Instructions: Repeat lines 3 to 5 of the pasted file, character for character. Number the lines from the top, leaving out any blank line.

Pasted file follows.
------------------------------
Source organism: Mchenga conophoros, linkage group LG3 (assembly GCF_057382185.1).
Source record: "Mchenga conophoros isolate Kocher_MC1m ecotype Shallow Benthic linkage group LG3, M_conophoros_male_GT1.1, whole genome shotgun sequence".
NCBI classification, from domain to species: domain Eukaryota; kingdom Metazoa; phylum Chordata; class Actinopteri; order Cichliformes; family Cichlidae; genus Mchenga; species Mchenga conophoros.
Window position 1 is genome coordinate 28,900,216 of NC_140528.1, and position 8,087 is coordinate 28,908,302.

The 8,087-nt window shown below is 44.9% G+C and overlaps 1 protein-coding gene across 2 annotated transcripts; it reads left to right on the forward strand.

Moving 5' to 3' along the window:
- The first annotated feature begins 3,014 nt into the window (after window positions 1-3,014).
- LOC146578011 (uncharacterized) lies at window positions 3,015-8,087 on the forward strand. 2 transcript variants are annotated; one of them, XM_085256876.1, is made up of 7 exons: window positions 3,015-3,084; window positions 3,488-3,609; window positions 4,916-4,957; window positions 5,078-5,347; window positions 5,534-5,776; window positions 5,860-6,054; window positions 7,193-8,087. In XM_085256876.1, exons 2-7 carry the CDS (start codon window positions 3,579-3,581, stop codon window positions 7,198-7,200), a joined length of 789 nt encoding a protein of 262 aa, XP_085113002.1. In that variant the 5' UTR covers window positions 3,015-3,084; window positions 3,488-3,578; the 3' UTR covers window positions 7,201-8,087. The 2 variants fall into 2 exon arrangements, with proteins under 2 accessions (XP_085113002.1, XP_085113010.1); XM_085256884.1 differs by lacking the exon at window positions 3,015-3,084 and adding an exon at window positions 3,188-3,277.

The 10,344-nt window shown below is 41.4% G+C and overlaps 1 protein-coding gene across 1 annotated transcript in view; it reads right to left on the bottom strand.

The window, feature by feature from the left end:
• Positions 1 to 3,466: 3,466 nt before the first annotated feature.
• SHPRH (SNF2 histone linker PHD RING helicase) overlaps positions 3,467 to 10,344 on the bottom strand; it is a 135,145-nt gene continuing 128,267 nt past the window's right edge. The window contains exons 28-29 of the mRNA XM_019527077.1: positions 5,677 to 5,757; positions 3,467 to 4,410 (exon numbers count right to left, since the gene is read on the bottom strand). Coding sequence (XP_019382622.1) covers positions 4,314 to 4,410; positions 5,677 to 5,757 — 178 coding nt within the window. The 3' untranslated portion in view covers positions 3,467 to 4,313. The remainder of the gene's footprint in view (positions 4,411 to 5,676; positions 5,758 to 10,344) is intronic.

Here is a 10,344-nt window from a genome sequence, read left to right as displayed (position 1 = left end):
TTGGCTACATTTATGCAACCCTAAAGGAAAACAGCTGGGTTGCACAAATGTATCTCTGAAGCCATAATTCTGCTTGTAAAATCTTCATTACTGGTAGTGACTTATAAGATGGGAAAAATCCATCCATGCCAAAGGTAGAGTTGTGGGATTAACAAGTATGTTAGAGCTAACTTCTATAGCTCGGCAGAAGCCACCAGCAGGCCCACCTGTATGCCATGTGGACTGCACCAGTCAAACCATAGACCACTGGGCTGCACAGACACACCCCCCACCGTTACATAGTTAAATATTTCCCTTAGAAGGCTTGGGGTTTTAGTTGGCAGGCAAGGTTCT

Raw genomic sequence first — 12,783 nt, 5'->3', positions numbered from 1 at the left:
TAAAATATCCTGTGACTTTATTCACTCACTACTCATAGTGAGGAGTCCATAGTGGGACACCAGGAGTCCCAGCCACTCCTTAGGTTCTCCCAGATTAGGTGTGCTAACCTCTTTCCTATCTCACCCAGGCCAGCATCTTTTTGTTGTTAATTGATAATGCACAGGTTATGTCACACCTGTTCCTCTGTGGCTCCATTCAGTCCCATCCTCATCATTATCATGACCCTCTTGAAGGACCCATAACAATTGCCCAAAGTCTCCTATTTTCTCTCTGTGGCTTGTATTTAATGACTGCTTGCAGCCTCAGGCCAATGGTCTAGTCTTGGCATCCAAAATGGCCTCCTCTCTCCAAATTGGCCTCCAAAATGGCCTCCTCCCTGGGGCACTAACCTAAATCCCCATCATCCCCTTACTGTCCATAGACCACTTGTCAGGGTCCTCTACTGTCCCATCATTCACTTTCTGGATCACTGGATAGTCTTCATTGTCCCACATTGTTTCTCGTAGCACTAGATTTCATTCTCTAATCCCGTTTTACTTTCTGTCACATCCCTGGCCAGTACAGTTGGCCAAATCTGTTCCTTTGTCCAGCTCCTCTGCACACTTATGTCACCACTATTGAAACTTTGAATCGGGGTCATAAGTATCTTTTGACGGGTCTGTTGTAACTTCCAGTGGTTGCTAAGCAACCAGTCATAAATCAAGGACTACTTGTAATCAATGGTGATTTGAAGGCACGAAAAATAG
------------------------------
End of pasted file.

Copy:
NCBI classification, from domain to species: domain Eukaryota; kingdom Metazoa; phylum Chordata; class Actinopteri; order Cichliformes; family Cichlidae; genus Mchenga; species Mchenga conophoros.
Window position 1 is genome coordinate 28,900,216 of NC_140528.1, and position 8,087 is coordinate 28,908,302.

The 8,087-nt window shown below is 44.9% G+C and overlaps 1 protein-coding gene across 2 annotated transcripts; it reads left to right on the forward strand.